It sounds slightly better than “I found out I was pregnant in the girl’s locker room in high school.”
January 20, 2011. I was notoriously late, for both my morning meeting and my period. I had taken a pregnancy test for about two weeks straight and every time I was disappointed at the blankness of each response. I was moments away from popping a pill in my mouth, a hormone prescribed by my OB, to bring on mother nature to kickstart my friend again (she isn’t really my friend, she is an awful bitch).
For some reason, I just had this big feeling way down in the bottom of my stomach whispering “pee on another stick it’ll be fun.” The tests I bought in bulk from a website that sells them for like twenty cents in bulk, so trying to find out if I was indeed pregnant became almost as fun and routine as looking for the cheap prize in the cereal box. Except this prize…this was going to be the motherload.
I peed on my stick nonchalantly, kind of like turning on the burner for tea and jumping in the shower. No big deal. My husband was asleep and clueless and it was going to be negative anyway. That’s the way it had read for months so DUH, this was simply just a waste of time.
I returned from the shower, glanced at the stick. And saw this:
Yeah, whatever line you THINK is the result line is…you are probably wrong. Look closer. Put on your bifocals, take out your magnifying glass and then put that in front of your binoculars.
It’s THIS line:
I just stared at it. I even tilted it toward the morning sunlight coming through the window, as if shifting it back and forth slowly in the light in my fist was going to tell me a secret.
I put it into the medicine cabinet, kissed my sleeping husband and went to the grocery store.
I casually walked in, and quickly grabbed the following two items:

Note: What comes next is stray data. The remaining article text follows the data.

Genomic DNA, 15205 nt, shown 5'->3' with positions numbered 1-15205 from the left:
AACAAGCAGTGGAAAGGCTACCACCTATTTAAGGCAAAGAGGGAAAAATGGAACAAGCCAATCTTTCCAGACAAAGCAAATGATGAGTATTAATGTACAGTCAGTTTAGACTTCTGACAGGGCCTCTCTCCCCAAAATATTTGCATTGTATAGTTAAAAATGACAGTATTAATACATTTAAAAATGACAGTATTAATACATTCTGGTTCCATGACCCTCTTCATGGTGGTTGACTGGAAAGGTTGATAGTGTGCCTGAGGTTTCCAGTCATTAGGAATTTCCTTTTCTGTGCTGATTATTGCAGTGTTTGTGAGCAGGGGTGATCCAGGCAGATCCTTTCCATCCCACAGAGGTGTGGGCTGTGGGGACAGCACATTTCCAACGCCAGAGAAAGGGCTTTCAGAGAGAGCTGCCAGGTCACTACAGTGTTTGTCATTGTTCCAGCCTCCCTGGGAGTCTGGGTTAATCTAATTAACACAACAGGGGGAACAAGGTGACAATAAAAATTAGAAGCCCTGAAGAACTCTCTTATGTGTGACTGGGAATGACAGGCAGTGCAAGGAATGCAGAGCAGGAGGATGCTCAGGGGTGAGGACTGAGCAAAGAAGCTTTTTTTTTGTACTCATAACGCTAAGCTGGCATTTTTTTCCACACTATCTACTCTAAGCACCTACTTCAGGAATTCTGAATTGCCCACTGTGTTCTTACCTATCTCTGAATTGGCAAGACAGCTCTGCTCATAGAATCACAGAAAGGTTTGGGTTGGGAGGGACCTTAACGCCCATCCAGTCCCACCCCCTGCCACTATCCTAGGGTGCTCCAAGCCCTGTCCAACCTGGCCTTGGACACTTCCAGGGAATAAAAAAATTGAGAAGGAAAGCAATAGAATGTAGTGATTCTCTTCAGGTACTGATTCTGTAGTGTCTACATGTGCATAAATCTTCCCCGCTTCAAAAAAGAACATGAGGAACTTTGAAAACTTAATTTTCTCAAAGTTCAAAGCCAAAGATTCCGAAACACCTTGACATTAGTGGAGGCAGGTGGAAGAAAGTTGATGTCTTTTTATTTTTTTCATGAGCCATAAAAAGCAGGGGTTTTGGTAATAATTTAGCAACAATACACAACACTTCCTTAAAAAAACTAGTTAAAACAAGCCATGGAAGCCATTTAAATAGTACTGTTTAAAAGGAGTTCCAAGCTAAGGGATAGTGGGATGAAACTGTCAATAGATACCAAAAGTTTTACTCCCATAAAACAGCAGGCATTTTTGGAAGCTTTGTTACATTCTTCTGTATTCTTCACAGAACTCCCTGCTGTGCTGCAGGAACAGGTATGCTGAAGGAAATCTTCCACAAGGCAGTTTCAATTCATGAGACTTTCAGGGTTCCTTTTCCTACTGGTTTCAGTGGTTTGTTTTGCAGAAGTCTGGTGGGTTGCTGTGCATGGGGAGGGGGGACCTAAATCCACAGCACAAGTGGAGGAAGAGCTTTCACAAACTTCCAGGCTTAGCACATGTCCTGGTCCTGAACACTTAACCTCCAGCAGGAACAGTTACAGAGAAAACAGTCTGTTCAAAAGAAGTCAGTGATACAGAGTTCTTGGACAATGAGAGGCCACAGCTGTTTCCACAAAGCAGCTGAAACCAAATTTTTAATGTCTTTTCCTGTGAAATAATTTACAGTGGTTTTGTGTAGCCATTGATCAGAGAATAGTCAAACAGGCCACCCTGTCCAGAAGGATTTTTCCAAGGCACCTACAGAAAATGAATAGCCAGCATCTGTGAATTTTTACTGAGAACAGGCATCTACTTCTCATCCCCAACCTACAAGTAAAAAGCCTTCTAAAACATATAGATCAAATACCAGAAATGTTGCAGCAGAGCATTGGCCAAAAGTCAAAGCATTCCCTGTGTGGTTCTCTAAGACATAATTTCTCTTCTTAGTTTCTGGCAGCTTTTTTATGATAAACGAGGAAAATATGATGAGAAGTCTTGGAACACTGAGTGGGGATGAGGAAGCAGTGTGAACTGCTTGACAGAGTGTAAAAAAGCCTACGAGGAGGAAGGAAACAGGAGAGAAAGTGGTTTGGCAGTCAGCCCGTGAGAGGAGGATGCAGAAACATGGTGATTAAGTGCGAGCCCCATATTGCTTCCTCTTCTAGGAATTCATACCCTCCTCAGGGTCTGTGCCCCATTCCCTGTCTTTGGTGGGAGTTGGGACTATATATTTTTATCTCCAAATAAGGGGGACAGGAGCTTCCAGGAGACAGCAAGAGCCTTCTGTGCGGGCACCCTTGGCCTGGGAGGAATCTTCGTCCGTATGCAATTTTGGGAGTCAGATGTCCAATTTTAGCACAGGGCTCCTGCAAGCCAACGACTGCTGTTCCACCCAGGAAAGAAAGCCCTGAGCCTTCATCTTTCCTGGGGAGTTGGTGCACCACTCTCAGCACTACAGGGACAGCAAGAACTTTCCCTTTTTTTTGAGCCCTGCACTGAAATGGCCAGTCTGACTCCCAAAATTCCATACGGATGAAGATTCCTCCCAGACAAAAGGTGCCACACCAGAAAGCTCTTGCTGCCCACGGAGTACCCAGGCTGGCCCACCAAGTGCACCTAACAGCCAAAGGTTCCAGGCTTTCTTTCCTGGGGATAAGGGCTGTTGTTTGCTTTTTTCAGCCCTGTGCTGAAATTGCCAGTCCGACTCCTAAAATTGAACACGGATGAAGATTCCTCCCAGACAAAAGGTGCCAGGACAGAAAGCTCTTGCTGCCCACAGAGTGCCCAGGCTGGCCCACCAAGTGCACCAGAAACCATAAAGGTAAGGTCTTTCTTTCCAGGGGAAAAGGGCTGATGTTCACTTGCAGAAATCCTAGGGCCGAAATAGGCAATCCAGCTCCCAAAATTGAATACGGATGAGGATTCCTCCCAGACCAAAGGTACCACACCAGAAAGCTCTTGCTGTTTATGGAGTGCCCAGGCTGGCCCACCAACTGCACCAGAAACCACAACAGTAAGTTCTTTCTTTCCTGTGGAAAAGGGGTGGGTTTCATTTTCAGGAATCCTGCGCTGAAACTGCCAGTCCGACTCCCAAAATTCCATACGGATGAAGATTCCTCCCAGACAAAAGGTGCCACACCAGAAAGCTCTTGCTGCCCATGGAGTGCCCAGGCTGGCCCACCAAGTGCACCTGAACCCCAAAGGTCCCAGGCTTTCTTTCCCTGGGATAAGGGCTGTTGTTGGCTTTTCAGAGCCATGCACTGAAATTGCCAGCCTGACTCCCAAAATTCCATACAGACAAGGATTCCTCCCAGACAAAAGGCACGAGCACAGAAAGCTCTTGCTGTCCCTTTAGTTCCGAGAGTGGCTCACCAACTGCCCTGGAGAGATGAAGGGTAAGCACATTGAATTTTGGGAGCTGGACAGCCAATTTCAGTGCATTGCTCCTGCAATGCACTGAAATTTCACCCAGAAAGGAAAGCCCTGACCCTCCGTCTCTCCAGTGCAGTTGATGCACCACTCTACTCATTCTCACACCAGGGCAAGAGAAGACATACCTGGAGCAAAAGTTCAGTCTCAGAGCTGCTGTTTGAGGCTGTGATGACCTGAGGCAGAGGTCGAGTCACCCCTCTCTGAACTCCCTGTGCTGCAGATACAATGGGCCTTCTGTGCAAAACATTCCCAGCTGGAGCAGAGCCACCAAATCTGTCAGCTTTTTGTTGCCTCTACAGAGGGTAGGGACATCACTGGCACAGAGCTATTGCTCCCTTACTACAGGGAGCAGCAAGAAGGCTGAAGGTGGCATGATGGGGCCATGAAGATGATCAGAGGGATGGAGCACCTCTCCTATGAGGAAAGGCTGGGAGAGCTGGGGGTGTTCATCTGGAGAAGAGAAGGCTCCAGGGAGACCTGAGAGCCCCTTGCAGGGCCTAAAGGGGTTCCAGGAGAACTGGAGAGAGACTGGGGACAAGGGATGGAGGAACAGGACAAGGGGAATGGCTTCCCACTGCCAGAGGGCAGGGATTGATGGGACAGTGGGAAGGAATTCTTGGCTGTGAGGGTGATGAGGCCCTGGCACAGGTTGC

The first item was to chug down to get my caffeine going for the day once the second item confirmed that the quarter machine test from home had a factory piece of lint embedded into the cardboard.
And then I went about my day.
I drove to the location where my consulting meeting was to be held for the next three hours. As I sat there, trying my best to be an interested participant, all I could think about was how I needed to drink as much as possible so that I would have to pee again once I arrived home.
My bladder could hold less than I thought. To top it off I was so antsy I already downed the coffee. Double fuck.
I then thought about how utterly freezing cold it was outside and how the test I just bought was sitting patiently in the grocery bag.
What if it had some kind of temperature stability requirement on the back of the box?
I just paid like $12 for the damn thing and it better not be fucking wrong because I left it in the car in below freezing weather.
I called my girlfriend.
“So, if there is a faint line, like a really, really not even there, like you can’t even see it hardly, like it’s that NOT THERE, what does that mean?”
Her response was simple.
“It means your pregnant dumb ass. Congratulations Mama!”
I quickly diffused her excitement. She, no one, not anyone could know what was happening until the single most important person in the entire world knew the possibility: the potential baby daddy.